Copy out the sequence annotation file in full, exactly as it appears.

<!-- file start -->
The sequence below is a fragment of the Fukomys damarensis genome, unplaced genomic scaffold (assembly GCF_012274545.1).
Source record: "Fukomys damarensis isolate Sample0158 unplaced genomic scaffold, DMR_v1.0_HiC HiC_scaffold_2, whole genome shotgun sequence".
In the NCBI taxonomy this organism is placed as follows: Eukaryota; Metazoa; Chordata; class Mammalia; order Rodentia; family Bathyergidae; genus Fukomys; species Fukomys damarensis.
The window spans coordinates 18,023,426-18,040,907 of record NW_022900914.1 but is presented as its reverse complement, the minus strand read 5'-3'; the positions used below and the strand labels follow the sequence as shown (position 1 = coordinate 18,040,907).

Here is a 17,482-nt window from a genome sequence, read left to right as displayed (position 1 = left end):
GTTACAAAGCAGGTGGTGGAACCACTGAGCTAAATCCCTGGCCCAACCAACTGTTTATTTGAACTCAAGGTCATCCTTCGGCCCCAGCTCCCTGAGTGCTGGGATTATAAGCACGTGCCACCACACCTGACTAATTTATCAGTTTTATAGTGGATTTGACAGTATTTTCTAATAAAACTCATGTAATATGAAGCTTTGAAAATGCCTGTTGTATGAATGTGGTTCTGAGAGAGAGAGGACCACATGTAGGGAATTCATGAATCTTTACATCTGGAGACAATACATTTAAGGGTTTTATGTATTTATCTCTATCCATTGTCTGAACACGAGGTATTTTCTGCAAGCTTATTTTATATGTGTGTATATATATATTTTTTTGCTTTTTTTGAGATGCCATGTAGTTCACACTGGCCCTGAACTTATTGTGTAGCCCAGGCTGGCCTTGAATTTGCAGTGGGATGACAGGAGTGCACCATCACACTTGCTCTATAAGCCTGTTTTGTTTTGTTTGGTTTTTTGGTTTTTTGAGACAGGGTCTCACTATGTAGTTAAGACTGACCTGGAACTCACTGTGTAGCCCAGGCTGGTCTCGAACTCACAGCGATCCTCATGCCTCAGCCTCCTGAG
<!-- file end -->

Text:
The sequence below is a fragment of the Fukomys damarensis genome, unplaced genomic scaffold (assembly GCF_012274545.1).
Source record: "Fukomys damarensis isolate Sample0158 unplaced genomic scaffold, DMR_v1.0_HiC HiC_scaffold_2, whole genome shotgun sequence".
In the NCBI taxonomy this organism is placed as follows: Eukaryota; Metazoa; Chordata; class Mammalia; order Rodentia; family Bathyergidae; genus Fukomys; species Fukomys damarensis.
The window spans coordinates 18,023,426-18,040,907 of record NW_022900914.1 but is presented as its reverse complement, the minus strand read 5'-3'; the positions used below and the strand labels follow the sequence as shown (position 1 = coordinate 18,040,907).

Here is a 17,482-nt window from a genome sequence, read left to right as displayed (position 1 = left end):
GTTACAAAGCAGGTGGTGGAACCACTGAGCTAAATCCCTGGCCCAACCAACTGTTTATTTGAACTCAAGGTCATCCTTCGGCCCCAGCTCCCTGAGTGCTGGGATTATAAGCACGTGCCACCACACCTGACTAATTTATCAGTTTTATAGTGGATTTGACAGTATTTTCTAATAAAACTCATGTAATATGAAGCTTTGAAAATGCCTGTTGTATGAATGTGGTTCTGAGAGAGAGAGGACCACATGTAGGGAATTCATGAATCTTTACATCTGGAGACAATACATTTAAGGGTTTTATGTATTTATCTCTATCCATTGTCTGAACACGAGGTATTTTCTGCAAGCTTATTTTATATGTGTGTATATATATATTTTTTTGCTTTTTTTGAGATGCCATGTAGTTCACACTGGCCCTGAACTTATTGTGTAGCCCAGGCTGGCCTTGAATTTGCAGTGGGATGACAGGAGTGCACCATCACACTTGCTCTATAAGCCTGTTTTGTTTTGTTTGGTTTTTTGGTTTTTTGAGACAGGGTCTCACTATGTAGTTAAGACTGACCTGGAACTCACTGTGTAGCCCAGGCTGGTCTCGAACTCACAGCGATCCTCATGCCTCAGCCTCCTGAG